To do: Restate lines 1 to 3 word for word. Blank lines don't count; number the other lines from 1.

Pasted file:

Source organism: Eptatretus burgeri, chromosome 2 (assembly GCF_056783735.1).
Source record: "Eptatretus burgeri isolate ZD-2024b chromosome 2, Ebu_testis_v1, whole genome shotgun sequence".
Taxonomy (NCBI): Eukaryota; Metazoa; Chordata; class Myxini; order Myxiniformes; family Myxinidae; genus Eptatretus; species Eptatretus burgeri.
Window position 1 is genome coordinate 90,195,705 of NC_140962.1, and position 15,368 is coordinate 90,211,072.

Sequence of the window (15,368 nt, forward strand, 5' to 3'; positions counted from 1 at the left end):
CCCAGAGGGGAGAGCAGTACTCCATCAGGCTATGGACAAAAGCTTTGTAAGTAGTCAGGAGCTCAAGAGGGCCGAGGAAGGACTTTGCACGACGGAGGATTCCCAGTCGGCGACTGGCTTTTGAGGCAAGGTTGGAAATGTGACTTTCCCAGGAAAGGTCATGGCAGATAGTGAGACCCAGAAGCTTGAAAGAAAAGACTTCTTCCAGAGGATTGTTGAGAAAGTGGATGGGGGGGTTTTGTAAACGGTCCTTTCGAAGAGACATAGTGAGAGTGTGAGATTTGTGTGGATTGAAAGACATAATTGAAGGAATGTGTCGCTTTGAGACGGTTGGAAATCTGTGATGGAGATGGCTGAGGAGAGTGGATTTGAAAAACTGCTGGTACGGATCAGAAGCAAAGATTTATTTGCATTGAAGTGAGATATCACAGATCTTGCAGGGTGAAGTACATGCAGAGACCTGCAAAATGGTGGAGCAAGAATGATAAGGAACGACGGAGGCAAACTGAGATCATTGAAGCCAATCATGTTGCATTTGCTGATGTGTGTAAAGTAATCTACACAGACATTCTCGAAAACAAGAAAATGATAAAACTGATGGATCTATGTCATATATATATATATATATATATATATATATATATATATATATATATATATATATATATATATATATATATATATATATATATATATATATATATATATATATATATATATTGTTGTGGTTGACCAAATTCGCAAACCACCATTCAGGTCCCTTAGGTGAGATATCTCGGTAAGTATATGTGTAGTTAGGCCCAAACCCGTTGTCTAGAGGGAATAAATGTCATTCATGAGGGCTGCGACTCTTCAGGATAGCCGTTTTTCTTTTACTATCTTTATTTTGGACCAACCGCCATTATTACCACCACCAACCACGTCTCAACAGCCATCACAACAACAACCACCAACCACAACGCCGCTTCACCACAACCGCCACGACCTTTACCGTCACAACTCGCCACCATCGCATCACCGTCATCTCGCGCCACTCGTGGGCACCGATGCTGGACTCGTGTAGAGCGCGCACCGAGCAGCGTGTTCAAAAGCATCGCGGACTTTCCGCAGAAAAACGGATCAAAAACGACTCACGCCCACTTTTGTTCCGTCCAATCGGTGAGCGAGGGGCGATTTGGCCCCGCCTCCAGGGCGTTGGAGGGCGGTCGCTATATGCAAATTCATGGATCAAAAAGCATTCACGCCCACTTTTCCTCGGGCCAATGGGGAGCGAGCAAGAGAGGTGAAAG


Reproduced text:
Source organism: Eptatretus burgeri, chromosome 2 (assembly GCF_056783735.1).
Source record: "Eptatretus burgeri isolate ZD-2024b chromosome 2, Ebu_testis_v1, whole genome shotgun sequence".
Taxonomy (NCBI): Eukaryota; Metazoa; Chordata; class Myxini; order Myxiniformes; family Myxinidae; genus Eptatretus; species Eptatretus burgeri.